Page Banner

United States Department of Agriculture

Agricultural Research Service

Title: Evaluating the Potential for Site-Specific Herbicide Application in Soybean (Glycine Max).

Authors
item Wilkerson, Gail - N. CAROLINA STATE UNIV.
item Price, Andrew
item Bennett, Andrew - UNIV. OF FLORIDA
item Krueger, David - N. CAROLINA STATE UNIV.
item Roberson, Gary - N. CAROLINA STATE UNIV.
item Robinson, Bridget - N. CAROLINA STATE UNIV.

Submitted to: Weed Technology
Publication Type: Peer Reviewed Journal
Publication Acceptance Date: April 7, 2004
Publication Date: January 5, 2005
Citation: Wilkerson, G.G., Price, A.J., Bennett, A.C., Krueger, D.W., Roberson, G.T., Robinson, B.L. 2005. Evaluating the potential for site-specific herbicide application in soybean (glycine max). Weed Technology. 18:1101-1110.

Interpretive Summary: Soybean growers typically control weeds by applying a single or combination of herbicides at a single rate to an entire field. Growers could save money if herbicides were applied in a site-specific manner, varying herbicides and rates depending on the weed species present within areas of a field. An experiment was conducted to evaluate the potential for site-specific herbicide application in soybean as well as determine if limited, and thereby cheaper, weed scouting data could be used to identify fields that might benefit from site-specific weed management. Results show that site-specific weed management increased weed control and saved money. Results also show that sampling as few as 10 spots per field may provide enough information to identify fields that would benefit from site-specific herbicide application.

Technical Abstract: Field experiments were conducted on two North Carolina research stations in 1999, 2000, and 2001; on-farm in Lenoir, Wayne, and Wilson Counties, North Carolina in 2002; and on-farm in Port Royal, VA in 2000, 2001, and 2002 to evaluate possible gains from site-specific herbicide applications at these locations. Fields were scouted for weed populations using custom software on a handheld computer linked to a Global Positioning System (GPS). Scouts generated field specific sampling grids and recorded weed density information for each grid cell. The decision aid HADSSTM was used to estimate expected net return and yield loss remaining after treatment in each sample grid of every field under differing assumptions of weed size and soil moisture conditions, assuming the field was planted with either conventional or glyphosate resistant (GR) soybean. The optimal whole-field treatment (that treatment with the highest expected net return summed across all grid cells within a field) resulted in average theoretical net returns of $79 and $139/ha for conventional and GR soybean, respectively. When the most economical treatment for each grid cell was utilized in site-specific weed management, theoretical net returns by $13 (conventional) and $4.50/ha (GR) and expected yield loss after treatment was reduced by 10.5% and 4%, respectively. When the most effective treatment for each grid cell was utilized in site-specific weed management, theoretical net returns decreased by $18 (conventional) and $4/ha (GR) and expected yield loss after treatment was reduced by 27% and 19%, respectively compared to the whole-field optimal treatment. Site-specific herbicide applications could have reduced the volume of herbicides sprayed by as much as 70% in some situations, but increased herbicide amounts in others. On average, the whole-field treatment was optimal for only 35% (conventional) and 57% (GR) of the grid cells.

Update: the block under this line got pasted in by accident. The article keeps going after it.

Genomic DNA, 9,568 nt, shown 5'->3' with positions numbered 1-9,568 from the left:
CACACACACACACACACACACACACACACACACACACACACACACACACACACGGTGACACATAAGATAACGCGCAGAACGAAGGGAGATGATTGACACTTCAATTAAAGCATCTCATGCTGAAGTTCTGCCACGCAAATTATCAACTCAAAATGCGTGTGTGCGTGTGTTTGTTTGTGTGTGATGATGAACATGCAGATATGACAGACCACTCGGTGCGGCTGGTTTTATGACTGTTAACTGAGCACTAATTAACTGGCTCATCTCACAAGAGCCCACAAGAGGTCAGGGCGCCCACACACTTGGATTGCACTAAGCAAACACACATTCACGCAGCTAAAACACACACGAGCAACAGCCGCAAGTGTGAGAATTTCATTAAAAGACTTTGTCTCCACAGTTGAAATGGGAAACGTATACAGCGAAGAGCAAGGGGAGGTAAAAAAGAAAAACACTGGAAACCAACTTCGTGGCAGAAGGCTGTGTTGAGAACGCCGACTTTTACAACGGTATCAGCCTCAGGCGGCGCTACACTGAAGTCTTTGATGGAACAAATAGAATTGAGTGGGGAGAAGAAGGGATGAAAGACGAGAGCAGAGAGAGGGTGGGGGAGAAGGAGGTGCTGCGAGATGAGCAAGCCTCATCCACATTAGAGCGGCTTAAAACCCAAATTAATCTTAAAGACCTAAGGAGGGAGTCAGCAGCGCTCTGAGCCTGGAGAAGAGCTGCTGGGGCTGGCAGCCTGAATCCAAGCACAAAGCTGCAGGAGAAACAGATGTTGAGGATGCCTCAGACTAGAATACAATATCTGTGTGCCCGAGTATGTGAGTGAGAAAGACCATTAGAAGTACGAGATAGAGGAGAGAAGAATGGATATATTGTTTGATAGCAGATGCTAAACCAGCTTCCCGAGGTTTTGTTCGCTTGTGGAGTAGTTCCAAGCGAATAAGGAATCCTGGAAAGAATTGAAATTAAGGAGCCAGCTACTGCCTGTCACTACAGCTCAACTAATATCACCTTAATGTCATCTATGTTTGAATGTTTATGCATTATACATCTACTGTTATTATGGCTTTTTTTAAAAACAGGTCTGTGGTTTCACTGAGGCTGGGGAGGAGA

Last Modified: 8/29/2014
Footer Content Back to Top of Page